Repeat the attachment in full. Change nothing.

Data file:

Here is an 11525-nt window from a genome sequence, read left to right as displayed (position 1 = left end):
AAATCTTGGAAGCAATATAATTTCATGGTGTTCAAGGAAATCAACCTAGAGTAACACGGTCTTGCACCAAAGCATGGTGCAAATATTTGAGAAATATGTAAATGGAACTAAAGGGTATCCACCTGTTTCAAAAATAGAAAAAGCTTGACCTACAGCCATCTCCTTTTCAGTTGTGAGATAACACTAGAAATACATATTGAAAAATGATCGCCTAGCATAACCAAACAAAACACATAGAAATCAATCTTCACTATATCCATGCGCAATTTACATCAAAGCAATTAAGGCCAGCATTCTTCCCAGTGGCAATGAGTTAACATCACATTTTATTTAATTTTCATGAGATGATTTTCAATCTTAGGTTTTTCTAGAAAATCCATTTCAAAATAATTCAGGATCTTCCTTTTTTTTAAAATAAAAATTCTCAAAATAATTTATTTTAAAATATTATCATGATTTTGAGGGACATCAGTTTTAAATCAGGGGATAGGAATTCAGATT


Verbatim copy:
Here is an 11525-nt window from a genome sequence, read left to right as displayed (position 1 = left end):
AAATCTTGGAAGCAATATAATTTCATGGTGTTCAAGGAAATCAACCTAGAGTAACACGGTCTTGCACCAAAGCATGGTGCAAATATTTGAGAAATATGTAAATGGAACTAAAGGGTATCCACCTGTTTCAAAAATAGAAAAAGCTTGACCTACAGCCATCTCCTTTTCAGTTGTGAGATAACACTAGAAATACATATTGAAAAATGATCGCCTAGCATAACCAAACAAAACACATAGAAATCAATCTTCACTATATCCATGCGCAATTTACATCAAAGCAATTAAGGCCAGCATTCTTCCCAGTGGCAATGAGTTAACATCACATTTTATTTAATTTTCATGAGATGATTTTCAATCTTAGGTTTTTCTAGAAAATCCATTTCAAAATAATTCAGGATCTTCCTTTTTTTTAAAATAAAAATTCTCAAAATAATTTATTTTAAAATATTATCATGATTTTGAGGGACATCAGTTTTAAATCAGGGGATAGGAATTCAGATT